The Wartime Sisters (Paperback)
St. Martin's Griffin, 9781250140715, 336pp.
Publication Date: March 10, 2020
For fans of Lilac Girls, the next powerful novel from the author of Goodreads Choice Awards semifinalist The Two-Family House about two sisters working in a WWII armory, each with a deep secret.
"Loigman’s strong voice and artful prose earn her a place in the company of Alice Hoffman and Anita Diamant, whose readers should flock to this wondrous new book." —Pam Jenoff, New York Times bestselling author of The Orphan’s Tale
"The Wartime Sisters shows the strength of women on the home front: to endure, to fight, and to help each other survive.” —Jenna Blum, New York Times and international bestselling author of The Lost Family and Those Who Save Us
Two estranged sisters, raised in Brooklyn and each burdened with her own shocking secret, are reunited at the Springfield Armory in the early days of WWII. While one sister lives in relative ease on the bucolic Armory campus as an officer’s wife, the other arrives as a war widow and takes a position in the Armory factories as a “soldier of production.” Resentment festers between the two, and secrets are shattered when a mysterious figure from the past reemerges in their lives.
About the Author
Praise For The Wartime Sisters: A Novel…
“The Wartime Sisters is a heartfelt and poignant portrait of the complex bond between sisters, how our childhood roles define us as adults, and what dire consequences that can have, especially in times of war. The Wartime Sisters shows the strength of women on the home front: to endure, to fight, and to help each other survive.” —Jenna Blum, New York Times and international bestselling author of The Lost Family and Those Who Save Us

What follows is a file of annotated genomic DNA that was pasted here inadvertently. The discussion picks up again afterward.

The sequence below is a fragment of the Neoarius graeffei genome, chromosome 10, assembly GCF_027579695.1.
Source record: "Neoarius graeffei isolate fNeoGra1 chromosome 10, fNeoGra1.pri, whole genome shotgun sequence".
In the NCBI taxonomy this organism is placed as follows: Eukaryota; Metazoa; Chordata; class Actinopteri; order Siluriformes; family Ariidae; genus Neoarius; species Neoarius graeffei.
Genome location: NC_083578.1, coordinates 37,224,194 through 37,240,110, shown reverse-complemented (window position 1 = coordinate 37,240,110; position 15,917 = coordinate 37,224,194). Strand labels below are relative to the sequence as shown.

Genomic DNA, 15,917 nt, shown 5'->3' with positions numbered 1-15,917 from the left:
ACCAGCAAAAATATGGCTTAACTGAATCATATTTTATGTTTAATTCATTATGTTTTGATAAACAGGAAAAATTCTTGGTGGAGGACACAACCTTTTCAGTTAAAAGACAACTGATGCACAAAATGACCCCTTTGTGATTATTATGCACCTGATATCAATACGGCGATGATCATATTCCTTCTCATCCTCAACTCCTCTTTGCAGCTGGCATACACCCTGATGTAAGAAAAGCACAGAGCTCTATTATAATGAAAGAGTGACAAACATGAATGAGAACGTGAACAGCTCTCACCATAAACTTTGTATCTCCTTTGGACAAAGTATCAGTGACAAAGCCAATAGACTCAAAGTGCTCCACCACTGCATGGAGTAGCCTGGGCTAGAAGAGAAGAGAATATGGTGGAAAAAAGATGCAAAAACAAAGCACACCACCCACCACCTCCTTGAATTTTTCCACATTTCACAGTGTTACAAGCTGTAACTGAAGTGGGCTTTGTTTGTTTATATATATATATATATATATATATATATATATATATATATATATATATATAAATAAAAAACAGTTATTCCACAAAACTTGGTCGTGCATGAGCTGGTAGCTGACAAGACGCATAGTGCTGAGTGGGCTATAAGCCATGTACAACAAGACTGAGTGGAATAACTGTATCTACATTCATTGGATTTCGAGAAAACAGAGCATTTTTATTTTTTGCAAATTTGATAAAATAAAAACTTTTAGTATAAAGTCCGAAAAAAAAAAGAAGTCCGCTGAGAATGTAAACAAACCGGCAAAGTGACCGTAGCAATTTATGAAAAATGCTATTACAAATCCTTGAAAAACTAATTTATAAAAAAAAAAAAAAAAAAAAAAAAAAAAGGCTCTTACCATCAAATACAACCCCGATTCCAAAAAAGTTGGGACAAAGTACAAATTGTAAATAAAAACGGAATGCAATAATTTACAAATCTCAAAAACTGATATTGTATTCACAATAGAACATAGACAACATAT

“Fresh off her stunning debut The Two Family House, Lynda Cohen Loigman returns with The Wartime Sisters, an evocative home front tale set against the backdrop of the Springfield Armory during World War II. Through stoic, stubborn Ruth and her beautiful younger sister Millie, Loigman skillfully chronicles the complex sibling bonds and rivalries, the secrets we keep and truths that set us free. Loigman’s strong voice and artful prose earn her a place in the company of Alice Hoffman and Anita Diamant, whose readers should flock to this wondrous new book.” —Pam Jenoff, New York Times bestselling author of The Orphan’s Tale
“A riveting tale of sibling rivalry and the magnetic dissonance of family, filled with heart-stopping truths that are both tender and wise. One of my favorite books of the year.” —Fiona Davis, national bestselling author of The Masterpiece
“In her latest novel, Loigman once again deftly explores the complexities, heartbreaks, and fierce endurance of family bonds. Even amid the great tension and fears of the Second World War, The Wartime Sisters reminds the reader that the harshest battles are often fought here at home, with those we love and are meant to trust most. A stirring tale of loyalty, betrayal, and the consequences of long-buried secrets.” —Kristina McMorris, New York Times bestselling author of The Edge of Lost and Sold on a Monday
“Complex and intricately woven, The Wartime Sisters is truly everything I love in a novel. Beautifully written, rich in historical detail, and anchored by two strong women who must reconcile their past—and their secrets—in order to survive. Loigman is a master storyteller and this novel had me from its very first page.” —Alyson Richman, international bestselling author of The Lost Wife and The Velvet Hours